Over time the term of hotel management agreements has generally shortened. Operators generally would prefer the longest term which can be negotiated.

What concessions would operators need to make to secure a longer term?

Our industry experts were generally of the view that it would be very difficult to secure significantly longer terms except in circumstances where such agreements could be prematurely terminated if the owner considers that the operator's performance does not meet its expectations in a material aspect.


As the most extreme scenario to impact on the future of the hotel management agreement (and the one where the contributing factors are the most difficult to identify) we sought to deal with this potential outcome in isolation.

In our view potential contributing factors include:

1. Airbnb and other disruptors

Over time will the impact of Airbnb be substantial or marginal? Are there any other disruptors emerging or likely to emerge?

Our industry experts considered that the operators would simply need to continue to fashion and refine their accommodation offering taking into consideration the distinctive benefits that Airbnb offers the consumer. Operators would also need to consider whether they added an Airbnb type offering to the other accommodation offerings which constituted their traditional business model. Whilst our experts could not identify specific other emerging disruptors, there was general consensus that others would emerge over time.

2. Owner operated hotels – being unique vs ubiquitous

Will the traditional attributes of chain hotels be overshadowed by perceived benefits offered by single individually managed hotels?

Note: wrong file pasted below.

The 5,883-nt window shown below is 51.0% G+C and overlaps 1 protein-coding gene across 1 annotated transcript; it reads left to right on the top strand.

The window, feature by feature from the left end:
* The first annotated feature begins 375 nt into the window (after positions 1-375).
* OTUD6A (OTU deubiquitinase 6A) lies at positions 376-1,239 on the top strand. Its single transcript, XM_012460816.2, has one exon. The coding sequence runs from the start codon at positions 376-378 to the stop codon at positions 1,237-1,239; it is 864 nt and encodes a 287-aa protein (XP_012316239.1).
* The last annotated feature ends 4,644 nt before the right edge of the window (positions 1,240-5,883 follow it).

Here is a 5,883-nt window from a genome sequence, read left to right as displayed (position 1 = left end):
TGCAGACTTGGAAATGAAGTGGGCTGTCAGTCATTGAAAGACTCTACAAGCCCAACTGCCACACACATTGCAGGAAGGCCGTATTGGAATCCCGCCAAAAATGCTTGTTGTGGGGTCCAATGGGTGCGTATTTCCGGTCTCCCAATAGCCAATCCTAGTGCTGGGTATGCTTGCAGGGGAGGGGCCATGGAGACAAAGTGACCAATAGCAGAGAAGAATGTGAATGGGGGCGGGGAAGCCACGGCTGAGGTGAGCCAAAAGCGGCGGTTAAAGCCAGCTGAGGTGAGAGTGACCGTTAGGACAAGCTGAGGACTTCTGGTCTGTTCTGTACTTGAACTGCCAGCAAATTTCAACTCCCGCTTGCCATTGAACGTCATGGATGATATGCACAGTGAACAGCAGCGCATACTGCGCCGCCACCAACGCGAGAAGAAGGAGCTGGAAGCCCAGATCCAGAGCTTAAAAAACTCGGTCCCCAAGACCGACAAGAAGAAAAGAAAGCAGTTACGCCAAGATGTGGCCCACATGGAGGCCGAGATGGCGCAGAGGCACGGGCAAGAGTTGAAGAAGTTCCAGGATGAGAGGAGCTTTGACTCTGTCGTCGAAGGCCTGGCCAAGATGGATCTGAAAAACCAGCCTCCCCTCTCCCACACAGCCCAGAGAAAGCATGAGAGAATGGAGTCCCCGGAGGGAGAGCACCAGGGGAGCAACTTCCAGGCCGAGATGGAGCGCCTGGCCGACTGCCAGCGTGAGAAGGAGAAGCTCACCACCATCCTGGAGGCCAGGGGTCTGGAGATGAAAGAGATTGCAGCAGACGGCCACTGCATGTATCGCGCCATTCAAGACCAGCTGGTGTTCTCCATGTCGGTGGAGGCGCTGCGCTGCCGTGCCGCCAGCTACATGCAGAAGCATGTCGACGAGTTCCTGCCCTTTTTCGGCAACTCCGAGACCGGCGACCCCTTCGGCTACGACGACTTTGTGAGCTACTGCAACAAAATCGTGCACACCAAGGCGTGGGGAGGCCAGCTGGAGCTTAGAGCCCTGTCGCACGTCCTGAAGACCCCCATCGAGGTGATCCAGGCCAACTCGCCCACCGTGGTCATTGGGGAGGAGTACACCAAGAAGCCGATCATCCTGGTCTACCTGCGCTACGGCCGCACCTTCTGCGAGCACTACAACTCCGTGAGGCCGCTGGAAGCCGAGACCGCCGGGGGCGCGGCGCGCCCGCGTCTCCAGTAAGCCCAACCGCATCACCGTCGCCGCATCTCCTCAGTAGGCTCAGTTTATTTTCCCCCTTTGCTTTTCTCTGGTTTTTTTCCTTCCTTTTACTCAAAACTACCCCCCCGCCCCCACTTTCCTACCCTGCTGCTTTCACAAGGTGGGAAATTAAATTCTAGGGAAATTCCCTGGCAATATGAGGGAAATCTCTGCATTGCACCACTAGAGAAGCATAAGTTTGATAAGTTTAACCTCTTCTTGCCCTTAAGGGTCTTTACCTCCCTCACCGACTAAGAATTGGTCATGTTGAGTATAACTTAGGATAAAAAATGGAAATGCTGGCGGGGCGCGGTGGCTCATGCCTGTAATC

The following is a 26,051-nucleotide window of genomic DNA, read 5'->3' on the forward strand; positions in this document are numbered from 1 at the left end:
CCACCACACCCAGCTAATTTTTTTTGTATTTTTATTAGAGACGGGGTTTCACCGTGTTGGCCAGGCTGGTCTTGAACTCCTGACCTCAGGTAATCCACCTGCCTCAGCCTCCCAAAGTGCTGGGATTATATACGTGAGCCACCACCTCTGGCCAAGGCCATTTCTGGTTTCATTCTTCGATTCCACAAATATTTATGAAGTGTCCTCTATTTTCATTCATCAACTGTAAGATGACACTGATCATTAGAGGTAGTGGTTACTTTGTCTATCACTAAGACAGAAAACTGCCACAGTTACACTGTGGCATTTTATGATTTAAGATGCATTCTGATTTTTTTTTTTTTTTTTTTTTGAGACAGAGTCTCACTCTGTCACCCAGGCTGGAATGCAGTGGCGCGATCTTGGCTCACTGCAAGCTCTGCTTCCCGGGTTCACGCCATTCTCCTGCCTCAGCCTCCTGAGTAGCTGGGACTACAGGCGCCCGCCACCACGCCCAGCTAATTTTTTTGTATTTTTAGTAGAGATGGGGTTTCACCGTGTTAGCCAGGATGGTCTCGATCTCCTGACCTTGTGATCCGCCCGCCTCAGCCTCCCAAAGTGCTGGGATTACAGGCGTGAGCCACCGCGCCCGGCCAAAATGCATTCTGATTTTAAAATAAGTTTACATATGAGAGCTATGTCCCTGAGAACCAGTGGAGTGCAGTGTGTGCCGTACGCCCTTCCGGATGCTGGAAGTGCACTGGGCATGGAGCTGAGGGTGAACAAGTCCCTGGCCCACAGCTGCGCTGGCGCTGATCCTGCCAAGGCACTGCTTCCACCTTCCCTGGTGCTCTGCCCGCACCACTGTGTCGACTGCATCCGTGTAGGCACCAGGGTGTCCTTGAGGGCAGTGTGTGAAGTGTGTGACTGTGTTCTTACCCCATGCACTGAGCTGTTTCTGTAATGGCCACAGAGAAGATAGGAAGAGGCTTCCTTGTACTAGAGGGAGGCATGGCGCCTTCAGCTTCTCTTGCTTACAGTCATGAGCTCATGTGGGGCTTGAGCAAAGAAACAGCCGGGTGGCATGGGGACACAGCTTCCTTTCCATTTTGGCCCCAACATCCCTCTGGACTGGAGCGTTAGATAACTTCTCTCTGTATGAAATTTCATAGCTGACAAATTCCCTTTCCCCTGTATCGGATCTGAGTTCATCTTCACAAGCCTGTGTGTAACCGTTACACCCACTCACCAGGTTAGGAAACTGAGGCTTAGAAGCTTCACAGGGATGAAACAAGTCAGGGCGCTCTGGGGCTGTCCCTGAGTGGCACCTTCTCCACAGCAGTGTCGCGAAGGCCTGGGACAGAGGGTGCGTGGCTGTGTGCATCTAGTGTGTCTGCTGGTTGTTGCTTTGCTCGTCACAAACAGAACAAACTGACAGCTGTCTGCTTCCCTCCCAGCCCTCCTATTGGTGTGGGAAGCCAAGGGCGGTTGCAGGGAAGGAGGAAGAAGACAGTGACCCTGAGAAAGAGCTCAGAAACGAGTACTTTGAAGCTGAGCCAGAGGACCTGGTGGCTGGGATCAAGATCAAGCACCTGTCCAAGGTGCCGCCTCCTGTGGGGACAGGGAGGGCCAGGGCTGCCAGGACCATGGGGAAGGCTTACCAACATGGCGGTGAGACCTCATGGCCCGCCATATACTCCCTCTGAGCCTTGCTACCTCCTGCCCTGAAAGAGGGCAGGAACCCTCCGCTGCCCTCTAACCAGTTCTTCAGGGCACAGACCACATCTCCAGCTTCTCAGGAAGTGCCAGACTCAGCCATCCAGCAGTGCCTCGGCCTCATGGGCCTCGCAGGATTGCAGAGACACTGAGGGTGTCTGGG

Our industry experts considered that the challenge for chain operators is to continue to refine a distinctive service offering which creates an alternative to the single hotels. Some chain operators would be more successful than others in dealing with this challenge.

3. Online Travel Agent (OTA) revolution

Will the impact of OTAs over time be game changing or marginal?

Our industry experts generally agreed that OTAs have had a significant impact on the accommodation industry's financial landscape. Like the previous topic, the impact of OTAs will not be uniform and those chain operators who are successful at innovation and differentiation would have less difficulty with the impact of the OTAs over time.

4. Robotics

Will robotics play a significant part in the accommodation industry and what impact will it have on managed hotels?

Our industry experts generally agreed that there would be a role for robotics but human contact would remain a significant attribute in the hotel industry especially with luxury accommodation.

5. What else?

Have we omitted a major contributing factor from the list?

Our industry experts generally agreed that we probably had omitted other major contributing factors but could not specifically identify what these were.

Audience polling

We took the opportunity to poll the audience using a mobile phone app which allowed audience members to vote on a confidential basis.

Question 1

In 20 years time, do you think Hotel Management Agreements will have:

  • Evolved? (55%)
  • Revolutionised (33%)
  • Ceased to exist (12%)

Over half the audience expected hotel management agreements to evolve. Interestingly though, one in three respondents considered that there would be revolutionary developments. Our sense is that the audience felt that the likelihood of revolutionary change was greater than the consensus among our industry experts.

Question 2

What has been the biggest change impacting on hotel management agreements over the last 20 years?

  • Asset light (20%)
  • Number of competitors/number of owners (35%)
  • Term (6%)
  • Fees and operator financial contributions (25%)
  • Premature termination (10%)
  • Other (4%)

Audience responses indicate that the number of competitors/number of owners mix has been the most significant contributing factor (35%) to the development of hotel management agreements in the recent past. Of note is the view shared by a comparatively small proportion of the audience (4%) that the list we proposed excluded one or more significant contribution factors.